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“Everything in My Life Sucks Right Now.”
Posted By Steve Slowinski On May 13, 2011 @ 3:00 pm In Daily Graphings,Red Sox | 176 Comments
It can be easy to forget that major-league baseball players are also human beings. We watch them every night on television, read numerous articles about them on a daily basis, and treat them like commodities when discussing roster moves with fellow fans. We pay large sums of money for something as silly as their autograph, and we adorn our backs with their names and numbers. Many of these players we’ve idolized since childhood and put on a pedestal; they don’t seem to exist on the same plane as us everyday fans, but are something higher and greater.
But when you stop to think about it, this is a load of bollocks: ball players are regular people just like the rest of us. In fact, their lives aren’t necessarily all that great. Sure, they get loads of money if they reach the majors, but there are lots of costs to pursuing professional baseball as a career. Many of them aren’t as well educated, as they have to put so much time into baseball and are normally drafted before finishing college (and sometimes, before even starting college). Baseball is their career and life, but that means they have to kick around in the minors, spend half of their year traveling from place to place and living in hotels, and become mini-celebrities whether they want to or not. Ball players are watched by thousands of people while performing their job, and their success or failure is talked about and dissected by even more people. And if you want to have a family, talk about a stressful life; from mid-February to early October every year you become a vagabond and get to see your wife and kids infrequently. Being a baseball player ain’t all sunshine and lollipops, that’s for sure.
So when I heard John Lackey‘s now infamous quote Thursday — “Everything in my life sucks right now” — my heart went out to him. Here’s a person whose world is crumbling all around him. Not only is he failing at his job at an epic level, but he’s had personal issues crop up over the last year: his wife is battling breast cancer at the moment, and the couple suffered a miscarriage only a little more than a year ago. And for all we know, Lackey could have even more on his plate; these are just the details of Lackey’s personal life that have been made public.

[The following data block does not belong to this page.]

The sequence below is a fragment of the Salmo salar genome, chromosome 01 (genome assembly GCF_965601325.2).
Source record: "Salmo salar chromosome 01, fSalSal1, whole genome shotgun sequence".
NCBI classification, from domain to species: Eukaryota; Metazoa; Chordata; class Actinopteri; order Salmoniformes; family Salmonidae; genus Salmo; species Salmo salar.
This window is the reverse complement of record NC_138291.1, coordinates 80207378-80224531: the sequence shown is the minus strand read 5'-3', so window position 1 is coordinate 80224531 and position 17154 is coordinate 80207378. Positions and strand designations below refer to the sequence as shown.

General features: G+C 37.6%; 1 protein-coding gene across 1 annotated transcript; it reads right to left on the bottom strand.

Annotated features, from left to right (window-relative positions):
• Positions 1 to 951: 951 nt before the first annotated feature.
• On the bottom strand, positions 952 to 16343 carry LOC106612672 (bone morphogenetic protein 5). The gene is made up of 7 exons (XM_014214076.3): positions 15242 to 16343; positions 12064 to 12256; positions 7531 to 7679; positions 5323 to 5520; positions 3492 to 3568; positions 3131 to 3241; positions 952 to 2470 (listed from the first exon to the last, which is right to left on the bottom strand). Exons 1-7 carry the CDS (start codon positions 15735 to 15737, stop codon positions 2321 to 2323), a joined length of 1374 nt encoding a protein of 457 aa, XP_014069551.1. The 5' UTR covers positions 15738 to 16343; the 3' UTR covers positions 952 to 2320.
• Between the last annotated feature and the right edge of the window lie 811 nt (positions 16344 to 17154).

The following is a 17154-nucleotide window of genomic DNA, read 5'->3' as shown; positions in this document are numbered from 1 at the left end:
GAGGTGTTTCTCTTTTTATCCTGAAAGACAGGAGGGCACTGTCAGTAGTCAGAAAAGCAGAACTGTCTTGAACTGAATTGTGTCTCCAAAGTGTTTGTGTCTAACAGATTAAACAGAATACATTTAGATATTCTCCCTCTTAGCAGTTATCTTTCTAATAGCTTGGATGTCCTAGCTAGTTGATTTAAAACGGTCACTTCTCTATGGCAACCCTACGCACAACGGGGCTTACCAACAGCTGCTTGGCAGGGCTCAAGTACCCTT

This is probably the most obvious statement in the world, but Red Sox — if you’re out there, you need to give Lackey a break. As someone that’s worked closely with cancer families, you simply can’t underestimate the stress that cancer can have on a family.
I doubt there’s one person out there reading this article that hasn’t had someone in their family or among their close friends affected by cancer. Sadly, in the day and age we live in, it’s becoming increasingly commonplace for people to come down with a form of cancer. But even though we’re becoming slowly desensitized to cancer, that doesn’t mean it isn’t an incredibly scary thing to hear that someone you love has been diagnosed. Even if the prognosis is good and they catch it early — which it sounds like the case is with Lackey’s wife — those three words (“You have cancer”) can throw your entire world into chaos.